Poverty down, need for federal nutrition programs remains high

On Tuesday, September 12, the U.S. Census Bureau released the Income and Poverty in the United States: 2016 report. Highlights from the report include:

  • Median household income increase in real terms by 3.2%, from $57,230 in 2015 to $59,039. This is the second consecutive annual increase in median household income.
  • The official poverty rate fell by 0.8% from 13.5% in 2015 to 12.7%. This is the second consecutive annual decline in poverty. Since 2014, the poverty rate has fallen 2.1 percentage points from 14.8% to 12.7%.
  • The Utah poverty rate fell 1.1% from 11.3 in 2015 to 10.2%.
  • There were 40.6 million people in poverty, 2.5 million fewer than in 2015 and 6.0 million fewer than in 2014.
  • The poverty rate in 2016 (12.7%) was not significantly higher than the poverty rate in 2007 (12.5%), the year before the most recent recession.
  • The Supplemental Poverty Measure, which counts most government benefits as income and adjusts the poverty levels by geography (taking into account cost of living) decreased 0.6%, from 14.5% in 2015 to 13.9%.
  • The percentage of people with health insurance coverage for all or part of 2016 rose to 91.2%, 0.3% points higher than the rate in 2015 and a historic high.

The report reveals good news about the U.S. economy, especially that poverty is nearing pre-recession rates. These findings also highlight how key assistance programs, including the federal nutrition programs, are to our economy. SNAP alone lifts nearly 5 million people out of poverty, including 2 million children. In addition, every $5 in new SNAP benefits spent in our communities generates as much as $9 of economic activity. Gains in income and declines in poverty will continue as these programs remain protected, and families have opportunities to find and keep work.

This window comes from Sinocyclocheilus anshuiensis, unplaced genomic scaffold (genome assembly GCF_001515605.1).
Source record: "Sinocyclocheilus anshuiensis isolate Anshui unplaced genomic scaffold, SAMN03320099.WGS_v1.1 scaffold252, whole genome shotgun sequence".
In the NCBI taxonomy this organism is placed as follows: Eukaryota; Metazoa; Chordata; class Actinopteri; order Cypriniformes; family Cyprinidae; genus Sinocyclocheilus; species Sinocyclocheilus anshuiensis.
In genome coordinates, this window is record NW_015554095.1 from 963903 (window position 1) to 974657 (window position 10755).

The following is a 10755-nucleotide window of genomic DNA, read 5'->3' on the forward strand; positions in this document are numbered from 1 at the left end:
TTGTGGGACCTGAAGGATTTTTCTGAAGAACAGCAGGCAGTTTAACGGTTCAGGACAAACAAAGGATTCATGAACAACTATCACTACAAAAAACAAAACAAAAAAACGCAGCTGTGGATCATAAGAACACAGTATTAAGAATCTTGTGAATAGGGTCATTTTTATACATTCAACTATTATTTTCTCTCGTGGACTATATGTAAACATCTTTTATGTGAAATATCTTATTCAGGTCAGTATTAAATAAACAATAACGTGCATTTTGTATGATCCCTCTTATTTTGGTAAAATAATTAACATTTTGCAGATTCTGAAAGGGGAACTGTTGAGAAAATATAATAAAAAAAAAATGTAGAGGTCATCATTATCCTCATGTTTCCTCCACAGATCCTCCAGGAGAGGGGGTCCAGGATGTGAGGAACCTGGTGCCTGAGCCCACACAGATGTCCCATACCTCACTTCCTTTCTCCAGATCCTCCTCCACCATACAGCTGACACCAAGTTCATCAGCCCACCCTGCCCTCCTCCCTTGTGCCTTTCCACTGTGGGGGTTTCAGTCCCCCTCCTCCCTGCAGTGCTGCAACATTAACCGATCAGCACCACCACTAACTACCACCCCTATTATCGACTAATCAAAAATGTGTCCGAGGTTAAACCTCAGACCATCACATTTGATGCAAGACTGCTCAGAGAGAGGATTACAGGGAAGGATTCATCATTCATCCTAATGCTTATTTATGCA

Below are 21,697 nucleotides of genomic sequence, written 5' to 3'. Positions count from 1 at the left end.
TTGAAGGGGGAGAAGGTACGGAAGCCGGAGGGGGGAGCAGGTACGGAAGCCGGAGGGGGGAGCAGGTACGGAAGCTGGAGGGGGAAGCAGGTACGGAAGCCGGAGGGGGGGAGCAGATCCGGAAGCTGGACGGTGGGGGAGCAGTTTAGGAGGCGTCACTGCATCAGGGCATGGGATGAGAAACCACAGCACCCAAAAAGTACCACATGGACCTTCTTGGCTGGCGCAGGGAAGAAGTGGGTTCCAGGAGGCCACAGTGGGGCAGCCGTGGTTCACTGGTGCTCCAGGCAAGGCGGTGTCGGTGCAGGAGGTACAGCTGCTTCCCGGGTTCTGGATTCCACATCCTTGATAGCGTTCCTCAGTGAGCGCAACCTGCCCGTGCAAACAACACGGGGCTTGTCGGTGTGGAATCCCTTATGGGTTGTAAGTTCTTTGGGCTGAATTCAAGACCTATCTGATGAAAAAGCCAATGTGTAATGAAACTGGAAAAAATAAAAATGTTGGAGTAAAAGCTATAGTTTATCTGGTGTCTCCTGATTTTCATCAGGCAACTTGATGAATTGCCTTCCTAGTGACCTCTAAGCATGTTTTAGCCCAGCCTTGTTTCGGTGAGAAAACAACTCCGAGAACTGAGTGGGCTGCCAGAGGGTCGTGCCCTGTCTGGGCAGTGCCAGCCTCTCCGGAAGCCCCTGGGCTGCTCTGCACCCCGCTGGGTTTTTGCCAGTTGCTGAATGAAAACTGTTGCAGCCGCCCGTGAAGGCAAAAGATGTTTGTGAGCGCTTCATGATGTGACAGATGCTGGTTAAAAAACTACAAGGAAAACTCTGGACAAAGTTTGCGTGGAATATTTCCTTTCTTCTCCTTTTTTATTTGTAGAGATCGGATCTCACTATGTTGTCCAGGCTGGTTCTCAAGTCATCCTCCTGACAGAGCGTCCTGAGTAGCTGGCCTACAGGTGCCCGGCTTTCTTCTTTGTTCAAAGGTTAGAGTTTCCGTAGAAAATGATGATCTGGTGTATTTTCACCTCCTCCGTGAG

Unfortunately, federal nutrition programs, as well as other assistance programs, are under attack. The White House budget released in May proposed $1,054 billion in cuts to critical anti-poverty programs, including $193 billion to federal nutrition assistance programs. In addition, the House of Representatives 2018 Budget Resolution, which is still open in Congress, included dangerous cuts and structural changes to programs such as SNAP, child nutrition programs, Medicaid, Medicare, SSI, TANF, low income tax credits, college financial aid, and other supports to low and moderate income families. Specifically, it calls for $150 billion in SNAP cuts over 10 years and a $1.6 billion cut to school meals over 10 years.

As the new poverty data demonstrates, our economy is finally returning to pre-recession levels. However, many Americans are still hurting. Cuts to federal assistance programs will not only set these families back, but will also set back the economy at large.

We urge everyone to:

Contact your Congressperson in the House of Representatives and express your opposition to the House Budget Resolution.
• Rep. Rob Bishop (1st district): 202-225-0453
• Rep. Chris Stewart (2nd district): 202-225-9730
• Rep. Mia Love (4th district): 202-225-3011

Contact Utah’s Senators and ask them to express opposition to these harmful cuts in the House budget and work to ensure that the Senate Budget Resolution does not harm programs that protect low and moderate income Utahns.
• Sen. Orrin Hatch: 202-224-5251
• Sen. Mike Lee: 202-224-5444

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